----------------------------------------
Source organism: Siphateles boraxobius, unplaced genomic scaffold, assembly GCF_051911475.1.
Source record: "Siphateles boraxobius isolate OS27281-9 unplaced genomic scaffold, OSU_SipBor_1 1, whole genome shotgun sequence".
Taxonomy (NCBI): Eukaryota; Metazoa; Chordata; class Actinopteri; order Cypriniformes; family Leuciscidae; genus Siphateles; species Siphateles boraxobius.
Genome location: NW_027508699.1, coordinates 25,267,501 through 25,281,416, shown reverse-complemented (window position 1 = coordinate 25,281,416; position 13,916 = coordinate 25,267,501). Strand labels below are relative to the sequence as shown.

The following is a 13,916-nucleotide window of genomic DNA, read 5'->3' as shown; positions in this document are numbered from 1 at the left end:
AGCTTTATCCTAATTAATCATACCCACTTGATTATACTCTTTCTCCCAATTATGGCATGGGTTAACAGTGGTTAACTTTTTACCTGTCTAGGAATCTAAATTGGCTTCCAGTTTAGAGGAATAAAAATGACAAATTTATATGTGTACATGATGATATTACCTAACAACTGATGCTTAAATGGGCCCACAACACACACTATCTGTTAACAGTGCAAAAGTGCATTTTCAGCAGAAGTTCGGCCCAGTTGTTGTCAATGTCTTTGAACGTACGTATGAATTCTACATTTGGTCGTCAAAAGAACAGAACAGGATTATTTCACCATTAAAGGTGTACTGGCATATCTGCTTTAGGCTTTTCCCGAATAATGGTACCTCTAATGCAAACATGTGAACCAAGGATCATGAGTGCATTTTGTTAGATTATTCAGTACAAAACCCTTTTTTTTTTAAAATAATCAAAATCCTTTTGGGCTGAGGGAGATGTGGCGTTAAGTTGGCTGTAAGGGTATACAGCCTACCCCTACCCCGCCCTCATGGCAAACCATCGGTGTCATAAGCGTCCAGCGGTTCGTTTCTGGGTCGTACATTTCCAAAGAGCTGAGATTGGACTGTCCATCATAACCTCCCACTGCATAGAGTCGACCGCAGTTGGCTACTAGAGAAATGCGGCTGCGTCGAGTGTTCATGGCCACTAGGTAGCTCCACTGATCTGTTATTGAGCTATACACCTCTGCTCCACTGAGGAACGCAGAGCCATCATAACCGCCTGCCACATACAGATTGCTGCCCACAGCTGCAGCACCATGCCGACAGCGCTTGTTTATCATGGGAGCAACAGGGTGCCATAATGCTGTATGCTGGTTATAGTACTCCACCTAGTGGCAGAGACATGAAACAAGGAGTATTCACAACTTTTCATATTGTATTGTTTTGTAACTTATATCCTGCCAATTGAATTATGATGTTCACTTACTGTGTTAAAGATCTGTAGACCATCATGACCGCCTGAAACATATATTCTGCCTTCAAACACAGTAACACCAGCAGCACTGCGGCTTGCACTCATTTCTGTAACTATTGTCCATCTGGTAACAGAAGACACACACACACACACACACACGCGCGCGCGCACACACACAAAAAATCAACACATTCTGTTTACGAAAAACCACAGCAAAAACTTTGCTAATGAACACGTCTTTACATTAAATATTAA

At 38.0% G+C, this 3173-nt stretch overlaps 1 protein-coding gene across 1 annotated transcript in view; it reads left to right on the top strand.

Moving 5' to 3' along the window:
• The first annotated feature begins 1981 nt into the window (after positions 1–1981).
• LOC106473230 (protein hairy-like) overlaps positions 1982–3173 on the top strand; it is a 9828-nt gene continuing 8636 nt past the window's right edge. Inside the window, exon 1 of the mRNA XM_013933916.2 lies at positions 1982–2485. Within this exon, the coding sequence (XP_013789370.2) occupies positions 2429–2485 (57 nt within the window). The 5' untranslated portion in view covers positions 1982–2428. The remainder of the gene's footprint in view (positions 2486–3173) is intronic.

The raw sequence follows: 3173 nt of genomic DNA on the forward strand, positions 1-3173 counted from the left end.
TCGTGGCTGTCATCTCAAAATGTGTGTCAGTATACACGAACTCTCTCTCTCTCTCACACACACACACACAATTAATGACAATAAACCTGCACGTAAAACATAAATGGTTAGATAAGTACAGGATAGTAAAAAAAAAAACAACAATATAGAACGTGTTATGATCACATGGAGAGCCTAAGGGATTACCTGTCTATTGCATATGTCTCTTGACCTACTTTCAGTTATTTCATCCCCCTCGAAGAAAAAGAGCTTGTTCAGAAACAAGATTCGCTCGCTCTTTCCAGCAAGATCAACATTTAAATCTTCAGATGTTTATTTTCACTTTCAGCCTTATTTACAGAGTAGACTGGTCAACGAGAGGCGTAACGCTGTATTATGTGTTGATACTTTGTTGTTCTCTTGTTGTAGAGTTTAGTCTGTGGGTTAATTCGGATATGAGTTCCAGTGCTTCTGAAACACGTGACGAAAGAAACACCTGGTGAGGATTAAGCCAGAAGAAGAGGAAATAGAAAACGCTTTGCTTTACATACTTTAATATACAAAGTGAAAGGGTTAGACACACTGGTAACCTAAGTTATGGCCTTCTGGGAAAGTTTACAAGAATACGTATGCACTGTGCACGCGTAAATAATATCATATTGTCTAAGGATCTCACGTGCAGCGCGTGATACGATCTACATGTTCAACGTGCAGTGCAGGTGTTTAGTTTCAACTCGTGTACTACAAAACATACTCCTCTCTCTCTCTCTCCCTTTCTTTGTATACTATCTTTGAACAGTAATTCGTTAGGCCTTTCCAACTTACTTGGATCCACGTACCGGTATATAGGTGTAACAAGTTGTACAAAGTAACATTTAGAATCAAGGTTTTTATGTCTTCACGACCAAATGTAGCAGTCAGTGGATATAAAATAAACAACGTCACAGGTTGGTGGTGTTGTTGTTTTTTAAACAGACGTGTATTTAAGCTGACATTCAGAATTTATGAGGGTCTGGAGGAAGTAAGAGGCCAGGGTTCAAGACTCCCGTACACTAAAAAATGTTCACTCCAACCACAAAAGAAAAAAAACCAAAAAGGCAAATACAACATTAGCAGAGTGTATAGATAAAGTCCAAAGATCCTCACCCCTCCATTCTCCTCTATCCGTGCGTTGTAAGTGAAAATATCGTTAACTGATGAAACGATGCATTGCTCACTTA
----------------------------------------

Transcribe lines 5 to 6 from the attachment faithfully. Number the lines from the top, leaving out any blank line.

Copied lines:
The following is a 13,916-nucleotide window of genomic DNA, read 5'->3' as shown; positions in this document are numbered from 1 at the left end:
AGCTTTATCCTAATTAATCATACCCACTTGATTATACTCTTTCTCCCAATTATGGCATGGGTTAACAGTGGTTAACTTTTTACCTGTCTAGGAATCTAAATTGGCTTCCAGTTTAGAGGAATAAAAATGACAAATTTATATGTGTACATGATGATATTACCTAACAACTGATGCTTAAATGGGCCCACAACACACACTATCTGTTAACAGTGCAAAAGTGCATTTTCAGCAGAAGTTCGGCCCAGTTGTTGTCAATGTCTTTGAACGTACGTATGAATTCTACATTTGGTCGTCAAAAGAACAGAACAGGATTATTTCACCATTAAAGGTGTACTGGCATATCTGCTTTAGGCTTTTCCCGAATAATGGTACCTCTAATGCAAACATGTGAACCAAGGATCATGAGTGCATTTTGTTAGATTATTCAGTACAAAACCCTTTTTTTTTTAAAATAATCAAAATCCTTTTGGGCTGAGGGAGATGTGGCGTTAAGTTGGCTGTAAGGGTATACAGCCTACCCCTACCCCGCCCTCATGGCAAACCATCGGTGTCATAAGCGTCCAGCGGTTCGTTTCTGGGTCGTACATTTCCAAAGAGCTGAGATTGGACTGTCCATCATAACCTCCCACTGCATAGAGTCGACCGCAGTTGGCTACTAGAGAAATGCGGCTGCGTCGAGTGTTCATGGCCACTAGGTAGCTCCACTGATCTGTTATTGAGCTATACACCTCTGCTCCACTGAGGAACGCAGAGCCATCATAACCGCCTGCCACATACAGATTGCTGCCCACAGCTGCAGCACCATGCCGACAGCGCTTGTTTATCATGGGAGCAACAGGGTGCCATAATGCTGTATGCTGGTTATAGTACTCCACCTAGTGGCAGAGACATGAAACAAGGAGTATTCACAACTTTTCATATTGTATTGTTTTGTAACTTATATCCTGCCAATTGAATTATGATGTTCACTTACTGTGTTAAAGATCTGTAGACCATCATGACCGCCTGAAACATATATTCTGCCTTCAAACACAGTAACACCAGCAGCACTGCGGCTTGCACTCATTTCTGTAACTATTGTCCATCTGGTAACAGAAGACACACACACACACACACACACGCGCGCGCGCACACACACAAAAAATCAACACATTCTGTTTACGAAAAACCACAGCAAAAACTTTGCTAATGAACACGTCTTTACATTAAATATTAA